Steelers: Coaching continuity


The Steelers hold the 25th pick in the first round of the 2016 Draft.

The super early 2016 power rankings are out there, and I have seen the team at 6th a couple of times — and even 10th. Most of the commentary is the same: the offense is great, the defense has some holes that need plugging, and bolstering the secondary is critical.

One thing that is a huge positive for this team is the coaching staff and the fact that the unit looks to be the same in 2016 barring any sudden changes.

Head coach Mike Tomlin’s record speaks for itself, and everyone knows he is not going anywhere for the time being, so even though there were some gaffes during a few games in 2015 that could have been blamed on head coaching, ultimately, the team was in a position to play for a championship. That is the standard.

The complementary staff is where I believe the team has made strides. Offensively, Todd Haley’s tenure had a rocky start, but is now one of the league’s elite units. His play calling was initially questionable, as he compensated for an inadequate running game with a lot of quick passes that annoyed fans.

Then, in 2014, that same offense broke out. Offensive stars were made and Ben Roethlisberger had his most prolific season, as he threw for almost 5,000 yards and tied his record for most touchdown passes (with 32). One cannot forget the two games in which he threw for 12 touchdowns against the Colts and the Ravens.

Things started rolling when Mike Munchak became the offensive line coach. It is no coincidence that practice squad player Alejandro Villanueva started ten regular season games and held his own well into the playoffs at left tackle despite having very minimal experience at the position.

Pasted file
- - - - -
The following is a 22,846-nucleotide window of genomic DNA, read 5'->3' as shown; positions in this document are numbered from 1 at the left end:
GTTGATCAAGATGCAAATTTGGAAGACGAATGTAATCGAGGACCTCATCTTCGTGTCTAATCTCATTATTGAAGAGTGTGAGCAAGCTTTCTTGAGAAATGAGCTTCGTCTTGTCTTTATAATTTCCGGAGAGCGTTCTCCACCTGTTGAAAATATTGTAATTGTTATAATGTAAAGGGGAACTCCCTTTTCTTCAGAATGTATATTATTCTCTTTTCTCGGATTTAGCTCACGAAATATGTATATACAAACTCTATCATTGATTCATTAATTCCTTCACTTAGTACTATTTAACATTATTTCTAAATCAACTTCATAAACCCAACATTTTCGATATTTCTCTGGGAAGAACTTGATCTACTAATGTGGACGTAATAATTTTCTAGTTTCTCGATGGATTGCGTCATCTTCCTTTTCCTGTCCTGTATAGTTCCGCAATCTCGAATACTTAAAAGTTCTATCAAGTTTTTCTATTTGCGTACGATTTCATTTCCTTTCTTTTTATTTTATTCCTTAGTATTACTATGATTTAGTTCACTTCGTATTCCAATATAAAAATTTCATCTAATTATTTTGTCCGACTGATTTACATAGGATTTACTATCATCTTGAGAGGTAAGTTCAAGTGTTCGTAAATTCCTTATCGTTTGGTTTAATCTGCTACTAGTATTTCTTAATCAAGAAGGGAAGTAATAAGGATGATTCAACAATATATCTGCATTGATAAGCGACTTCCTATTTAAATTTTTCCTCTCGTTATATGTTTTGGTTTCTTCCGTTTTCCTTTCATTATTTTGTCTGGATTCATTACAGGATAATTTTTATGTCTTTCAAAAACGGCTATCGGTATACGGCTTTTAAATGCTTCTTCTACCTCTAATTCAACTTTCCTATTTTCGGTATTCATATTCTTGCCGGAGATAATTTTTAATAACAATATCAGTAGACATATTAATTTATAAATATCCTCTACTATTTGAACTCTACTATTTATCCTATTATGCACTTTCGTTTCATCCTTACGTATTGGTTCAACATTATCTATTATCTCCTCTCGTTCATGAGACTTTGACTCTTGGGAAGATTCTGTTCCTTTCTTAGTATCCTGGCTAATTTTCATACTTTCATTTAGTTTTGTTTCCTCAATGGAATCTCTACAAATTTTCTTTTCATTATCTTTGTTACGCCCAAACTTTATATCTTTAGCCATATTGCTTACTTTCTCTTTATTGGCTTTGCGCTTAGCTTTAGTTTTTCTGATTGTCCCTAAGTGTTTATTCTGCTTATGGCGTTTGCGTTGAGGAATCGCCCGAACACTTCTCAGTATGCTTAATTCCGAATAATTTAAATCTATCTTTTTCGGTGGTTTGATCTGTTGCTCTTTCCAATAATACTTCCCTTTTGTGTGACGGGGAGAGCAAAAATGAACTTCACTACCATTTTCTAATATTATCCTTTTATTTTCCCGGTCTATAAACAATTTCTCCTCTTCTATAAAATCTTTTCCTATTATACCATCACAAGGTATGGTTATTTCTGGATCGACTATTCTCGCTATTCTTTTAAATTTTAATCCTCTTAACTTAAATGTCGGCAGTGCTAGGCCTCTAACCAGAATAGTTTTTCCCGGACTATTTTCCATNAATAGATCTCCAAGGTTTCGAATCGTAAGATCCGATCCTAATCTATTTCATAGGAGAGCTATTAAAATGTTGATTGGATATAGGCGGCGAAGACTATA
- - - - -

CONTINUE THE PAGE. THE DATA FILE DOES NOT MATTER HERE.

Once a weakness, this offensive line is now a force. Up against the eventual Super Bowl winning defense, Pittsburgh’s line kept the Broncos in check better than the Patriots did and much better than the Panthers did.

On the flip side, the defense is where most believe there is room for improvement. Although, in what was Keith Butler’s first season as defensive coordinator, the team had 48 sacks, which matched its 2010 season total, which was a Super bowl year. Butler and John Mitchell (defensive line coach) have been on staff for years and are well trusted by their players.

The secondary comes under the most scrutiny and does need to improve, but Carnell Lake has done a pretty good job with the players at his disposal. In 2014 and 2015, the secondary improved considerably as the season progressed, and played much better in December and into the playoffs.

The current coaching staff is a prime example of how consistency leads to continued success. This is one of those reasons the Steelers are always considered an elite franchise and a very good reason why fans should be optimistic for 2016.